“In God’s Field There Is Work for Everyone”
VATICAN CITY, JULY 8, 2007 (Zenit.org).- Here is a translation of the address Benedict XVI delivered today before reciting the midday Angelus with several thousand people gathered in St. Peter’s Square.
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Dear Brothers and Sisters,
Today the Gospel (cf. Luke 10:1-12,17-20) presents Jesus sending out 72 disciples to the villages where he is about to arrive so that they will prepare the way.
This is unique to the evangelist Luke, who emphasizes that the mission is not reserved to the Twelve Apostles, but is extended to other disciples. In fact, Jesus says that “the harvest is plentiful but the laborers are few” (Luke 10:2).
In God’s field there is work for everyone. But Christ does not limit himself to sending out. He also gives the disciples clear and precise rules of conduct.
First of all he sends them out “two by two,” so that they help each other and give an example of fraternal love. He notes that they will be “like lambs among wolves” — despite everything they must be peaceful and in every situation bring a message of peace; they will not take clothes or money with them, so as to live by what Providence offers them; they will care for the sick, as a sign of God’s mercy; where they are rejected, they will leave, limiting themselves to warning those who reject them that they are responsible for rejecting the kingdom of God.
St. Luke highlights the enthusiasm of the disciples over the good fruits of the mission, and records this beautiful expression of Jesus: “Do not rejoice because the demons are subject to you, but rejoice because your names are written in heaven” (Luke 10:20). This Gospel reawakens in all the baptized the awareness of being missionaries of Christ, called to prepare the way for him with words and with the testimony of their lives.
Tomorrow I leave for Lorenzago di Cadore, where I will be the guest of the bishop of Treviso, in the house where the venerable John Paul II was already welcomed. The mountain air will be good for me and I will be able to dedicate myself more freely to reflection and prayer.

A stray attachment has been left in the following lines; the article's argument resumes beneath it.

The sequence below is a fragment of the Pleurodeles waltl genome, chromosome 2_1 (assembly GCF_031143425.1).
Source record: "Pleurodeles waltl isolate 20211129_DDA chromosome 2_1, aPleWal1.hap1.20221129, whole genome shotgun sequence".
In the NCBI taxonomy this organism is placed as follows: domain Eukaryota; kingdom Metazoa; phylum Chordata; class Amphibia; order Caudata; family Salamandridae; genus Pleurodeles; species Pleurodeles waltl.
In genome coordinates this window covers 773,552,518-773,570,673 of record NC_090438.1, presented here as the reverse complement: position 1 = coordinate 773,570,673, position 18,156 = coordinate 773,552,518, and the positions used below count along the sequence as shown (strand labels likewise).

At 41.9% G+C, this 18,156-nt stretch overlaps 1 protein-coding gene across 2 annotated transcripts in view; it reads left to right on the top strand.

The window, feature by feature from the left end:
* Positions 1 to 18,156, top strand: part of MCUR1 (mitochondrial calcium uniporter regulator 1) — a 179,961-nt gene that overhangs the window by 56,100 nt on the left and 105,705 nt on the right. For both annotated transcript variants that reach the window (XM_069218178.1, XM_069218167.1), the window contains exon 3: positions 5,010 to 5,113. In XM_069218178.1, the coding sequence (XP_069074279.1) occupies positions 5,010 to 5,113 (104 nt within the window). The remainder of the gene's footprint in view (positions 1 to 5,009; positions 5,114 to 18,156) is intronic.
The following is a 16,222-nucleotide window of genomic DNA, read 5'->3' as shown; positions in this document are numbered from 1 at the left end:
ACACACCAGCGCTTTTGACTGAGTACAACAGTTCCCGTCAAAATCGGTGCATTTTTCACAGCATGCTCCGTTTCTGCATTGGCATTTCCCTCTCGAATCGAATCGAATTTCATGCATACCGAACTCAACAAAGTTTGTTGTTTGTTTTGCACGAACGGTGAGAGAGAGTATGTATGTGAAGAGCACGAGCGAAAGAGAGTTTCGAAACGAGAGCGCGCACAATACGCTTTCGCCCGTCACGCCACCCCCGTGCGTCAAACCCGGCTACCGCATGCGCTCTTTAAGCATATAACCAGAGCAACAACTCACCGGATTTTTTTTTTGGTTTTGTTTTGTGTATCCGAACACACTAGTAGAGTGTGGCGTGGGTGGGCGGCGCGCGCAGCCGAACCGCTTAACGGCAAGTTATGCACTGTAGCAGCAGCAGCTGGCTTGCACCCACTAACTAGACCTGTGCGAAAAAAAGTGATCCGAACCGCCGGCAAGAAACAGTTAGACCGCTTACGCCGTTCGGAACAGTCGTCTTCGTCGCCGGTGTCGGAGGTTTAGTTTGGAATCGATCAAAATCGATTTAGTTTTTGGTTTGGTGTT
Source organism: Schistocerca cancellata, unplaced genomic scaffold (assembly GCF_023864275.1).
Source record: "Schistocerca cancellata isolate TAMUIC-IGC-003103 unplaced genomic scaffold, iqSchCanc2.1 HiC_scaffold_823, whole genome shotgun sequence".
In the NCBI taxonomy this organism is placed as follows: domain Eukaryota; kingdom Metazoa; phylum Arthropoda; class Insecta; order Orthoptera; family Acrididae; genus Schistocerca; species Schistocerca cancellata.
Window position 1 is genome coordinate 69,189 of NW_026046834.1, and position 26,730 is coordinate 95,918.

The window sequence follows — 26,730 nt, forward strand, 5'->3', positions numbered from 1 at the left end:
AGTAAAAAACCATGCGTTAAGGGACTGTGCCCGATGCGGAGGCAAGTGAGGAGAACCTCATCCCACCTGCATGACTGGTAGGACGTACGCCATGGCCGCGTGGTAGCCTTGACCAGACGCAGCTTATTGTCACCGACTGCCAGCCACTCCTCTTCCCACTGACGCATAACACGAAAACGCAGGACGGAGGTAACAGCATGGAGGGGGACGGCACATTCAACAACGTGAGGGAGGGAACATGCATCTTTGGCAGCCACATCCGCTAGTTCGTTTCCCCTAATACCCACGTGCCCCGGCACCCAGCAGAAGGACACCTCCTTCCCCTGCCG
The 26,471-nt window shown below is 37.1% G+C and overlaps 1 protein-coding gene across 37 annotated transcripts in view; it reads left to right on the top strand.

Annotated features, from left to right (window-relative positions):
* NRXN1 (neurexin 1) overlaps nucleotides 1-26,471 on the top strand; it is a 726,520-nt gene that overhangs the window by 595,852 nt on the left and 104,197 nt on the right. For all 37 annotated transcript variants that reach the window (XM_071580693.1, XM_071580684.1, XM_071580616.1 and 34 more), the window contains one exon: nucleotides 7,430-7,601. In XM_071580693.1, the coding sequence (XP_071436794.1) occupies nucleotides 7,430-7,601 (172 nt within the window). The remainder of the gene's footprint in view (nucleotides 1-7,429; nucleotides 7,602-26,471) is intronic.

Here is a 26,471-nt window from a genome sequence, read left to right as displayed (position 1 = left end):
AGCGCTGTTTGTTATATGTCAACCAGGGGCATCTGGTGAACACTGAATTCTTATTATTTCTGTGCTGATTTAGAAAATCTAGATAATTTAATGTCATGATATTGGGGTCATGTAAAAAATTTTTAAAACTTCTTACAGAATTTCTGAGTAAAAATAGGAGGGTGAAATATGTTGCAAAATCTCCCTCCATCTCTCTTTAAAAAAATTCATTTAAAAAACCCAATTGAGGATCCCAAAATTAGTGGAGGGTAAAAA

I wish all of you, especially those most in need, the possibility of taking a little vacation to reinvigorate your physical and spiritual energies and recover a salutary contact with nature. The mountains, in particular, evoke the upward ascent of the spirit, the elevation toward the “high measure” of our humanity, which daily life unfortunately tends to abase.
In this connection I would like to recall the fifth Pilgrimage of Young People to the Cross of Adamello, where twice the Holy Father John Paul II went. The pilgrimage took place recently and a short while ago culminated in the Holy Mass celebrated at a height of 3,000 meters. In greeting the archbishop of Trent and the general secretary of the Italian bishops’ conference, as well as the government officials of Trent, I also renew my appointment with all Italian young people for two days at Loreto, Sept. 1-2.
May the Virgin Mary always protect us, whether on mission or in just repose, so that we carry out our task with joy and with fruit in the vineyard of the Lord.
[Translation by ZENIT]
[After praying the Angelus, the Holy Father greeted pilgrims in six languages. In English, he said:]
I warmly welcome the English-speaking pilgrims present at this Angelus. In a special way I am pleased to greet those taking part in the “Interamnia World Cup,” handball tournament in Teramo, Italy. The participants in this event come from more than a hundred different Countries, some of which are in conflict with each other. Yet this peaceful gathering of athletes is an example of how sports can bring us together in the spirit of fellowship between peoples and cultures. Sports are indeed a sign that peace is possible.
In today’s Gospel we are reminded that the harvest is plenty but the labourers are few. Let us all pray that the Lord of the Harvest will continue to bless his Church with confident and generous workers. I thank you for your prayerful presence, and I invoke the abundant blessings of Almighty God upon you and your families.